Wednesday, June 19, 2024

A rape was reported Aug. 10 in Harvard Yard, followed by one nearby four days later. (Photo: cheshirekat)

Two reported rapes in and near Harvard Yard were reported last week, with police saying there were two separate assailants. The first rape was at 3:15 a.m. Aug. 10 in Harvard Yard, with the assailant described as a “very tanned, possibly Hispanic male, mid-20s, 5’7” in height, medium build, dark hair, wearing a white shirt.” The second rape came shortly after 11 p.m. Tuesday around Oxford and Kirkland streets at the hands of a white man in his mid-20s, 5-feet, 6-inches, thin build, with dark “spikey” hair, wearing dark pants.

While some four students a year report rape by someone they know, the pair of stranger rapes were the first reported on campus in more than a dozen years, Harvard Police spokesman Steven G. Catalano told The Harvard Crimson. The victims last week weren’t affiliated with Harvard.

Here are Crimson links to coverage of the first and second rapes; and here are Cambridge Chronicle links to coverage of the first and second rapes.

The Boston Globe’s eye on Cambridge tech sees that Aerva Central Square is the “digital signage” company set to collect, screen and transmit the thousands of vows of good works to be seen online and on dedicated video screens in New York City as part of 9/11 Day.

“From 9 a.m. to 1 p.m. on [Sept. 11], users anywhere in the world will be able to send photos and simple pledges, each beginning with the phrase ‘I will …’ to [email protected] or the Twitter handle @911Day,” the Globe’s Dan Adam writes. “Aerva employees in Cambridge will sift through the deluge of incoming images and text. Once approved, images will be sent back to Times Square, looming over the street for about eight seconds each.”

Aerva’s work is donated, as it was last year.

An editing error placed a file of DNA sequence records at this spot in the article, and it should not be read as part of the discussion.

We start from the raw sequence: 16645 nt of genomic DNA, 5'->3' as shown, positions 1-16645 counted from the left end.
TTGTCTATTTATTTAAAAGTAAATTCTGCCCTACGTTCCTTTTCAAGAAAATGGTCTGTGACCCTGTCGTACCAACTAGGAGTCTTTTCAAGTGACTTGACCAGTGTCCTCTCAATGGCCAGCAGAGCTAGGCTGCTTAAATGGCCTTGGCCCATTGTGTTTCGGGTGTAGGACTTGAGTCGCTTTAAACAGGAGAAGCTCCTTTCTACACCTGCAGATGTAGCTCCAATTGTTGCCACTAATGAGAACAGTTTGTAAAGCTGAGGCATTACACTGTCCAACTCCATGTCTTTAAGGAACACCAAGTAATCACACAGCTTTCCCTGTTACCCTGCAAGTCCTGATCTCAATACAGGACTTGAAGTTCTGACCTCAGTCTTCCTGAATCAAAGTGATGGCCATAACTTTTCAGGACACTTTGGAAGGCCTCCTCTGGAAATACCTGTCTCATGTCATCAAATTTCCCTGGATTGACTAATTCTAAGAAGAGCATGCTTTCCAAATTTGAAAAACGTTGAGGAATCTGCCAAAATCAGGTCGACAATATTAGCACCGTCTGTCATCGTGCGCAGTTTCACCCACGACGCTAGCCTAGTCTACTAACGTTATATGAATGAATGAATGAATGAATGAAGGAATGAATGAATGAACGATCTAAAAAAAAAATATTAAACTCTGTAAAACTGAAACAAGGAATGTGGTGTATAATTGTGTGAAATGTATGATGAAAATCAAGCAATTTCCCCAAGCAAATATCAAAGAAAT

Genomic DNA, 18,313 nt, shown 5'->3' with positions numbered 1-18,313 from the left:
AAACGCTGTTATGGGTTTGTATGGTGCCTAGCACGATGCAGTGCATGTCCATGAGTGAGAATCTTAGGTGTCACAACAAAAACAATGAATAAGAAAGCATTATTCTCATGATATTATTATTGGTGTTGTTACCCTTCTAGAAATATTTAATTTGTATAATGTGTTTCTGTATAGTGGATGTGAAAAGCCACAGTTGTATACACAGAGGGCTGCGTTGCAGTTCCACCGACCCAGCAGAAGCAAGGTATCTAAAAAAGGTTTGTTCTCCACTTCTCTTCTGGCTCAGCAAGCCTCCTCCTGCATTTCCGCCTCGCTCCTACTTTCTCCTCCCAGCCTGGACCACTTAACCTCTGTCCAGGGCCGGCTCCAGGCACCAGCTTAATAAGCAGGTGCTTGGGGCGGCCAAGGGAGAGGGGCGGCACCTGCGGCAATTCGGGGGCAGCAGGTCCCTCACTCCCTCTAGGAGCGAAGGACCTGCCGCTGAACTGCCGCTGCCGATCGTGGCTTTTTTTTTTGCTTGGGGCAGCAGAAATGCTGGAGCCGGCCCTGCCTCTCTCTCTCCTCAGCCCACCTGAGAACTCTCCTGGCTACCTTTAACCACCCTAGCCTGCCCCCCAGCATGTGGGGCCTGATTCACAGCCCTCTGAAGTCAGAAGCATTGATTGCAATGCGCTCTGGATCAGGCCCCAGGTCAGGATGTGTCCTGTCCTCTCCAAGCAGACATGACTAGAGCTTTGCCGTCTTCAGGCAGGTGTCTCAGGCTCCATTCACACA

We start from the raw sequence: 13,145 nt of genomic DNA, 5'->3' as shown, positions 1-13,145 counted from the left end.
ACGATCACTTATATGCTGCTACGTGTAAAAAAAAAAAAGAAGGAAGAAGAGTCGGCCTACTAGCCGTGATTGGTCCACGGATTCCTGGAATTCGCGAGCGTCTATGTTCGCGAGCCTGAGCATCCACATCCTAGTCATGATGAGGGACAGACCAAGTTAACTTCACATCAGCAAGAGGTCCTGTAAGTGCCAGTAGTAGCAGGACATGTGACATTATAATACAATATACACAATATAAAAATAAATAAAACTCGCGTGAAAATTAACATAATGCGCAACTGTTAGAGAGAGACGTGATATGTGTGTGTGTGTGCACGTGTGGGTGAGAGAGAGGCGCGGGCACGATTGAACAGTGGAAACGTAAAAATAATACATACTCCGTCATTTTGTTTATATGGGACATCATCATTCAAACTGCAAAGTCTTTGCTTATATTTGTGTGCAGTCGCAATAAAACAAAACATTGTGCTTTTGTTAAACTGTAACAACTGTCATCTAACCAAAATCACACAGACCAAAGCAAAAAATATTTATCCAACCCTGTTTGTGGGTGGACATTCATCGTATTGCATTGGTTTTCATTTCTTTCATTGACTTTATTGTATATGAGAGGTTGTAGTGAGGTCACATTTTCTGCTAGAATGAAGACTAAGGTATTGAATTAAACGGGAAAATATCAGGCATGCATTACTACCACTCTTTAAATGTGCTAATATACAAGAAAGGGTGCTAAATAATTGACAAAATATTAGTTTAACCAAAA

Also in the Globe: A travel startup named Hopper (founded by executives from Expedia and Newton’s TripAdvisor) has raised $12 million in a new round of venture capital, including from Atlas Venture of Cambridge, for a total $22 million.

“The company will use the latest round of funding to continue building its travel search and vacation planning website, expected to launch later this year, and to double its staff of about 10 people in Cambridge over the next year,” says the Globe’s Michael B. Farrell.

[Frederic Lalonde, Hopper’s chief executive,] relocated Hopper to Cambridge in July to take advantage of the software engineering talent in the area, and because of the concentration of travel technology companies …  And Hopper will have some big competition — especially from Google, which bought ITA Software for $700 million in 2010, and acquired Frommer’s travel guides for a reported $23 million this week.

On Gawker Media’s Lifehacker site, meanwhile, a reader named Troubled by Tablets asks whether consumers of the published word worried about eyestrain and other problems are “better off getting an e-Ink device like the Kindle or the Nook.” The site’s Whitson Gordon replies that, his own anecdotal experience aside, “all the research I could find on e-Ink claims that they don’t offer any eyestrain benefits over LCDs.”

He goes on to explain the virtues of Apple iPad-style screens versus those made by e-Ink, the Alewife-area company that makes virtually every e-reader screen.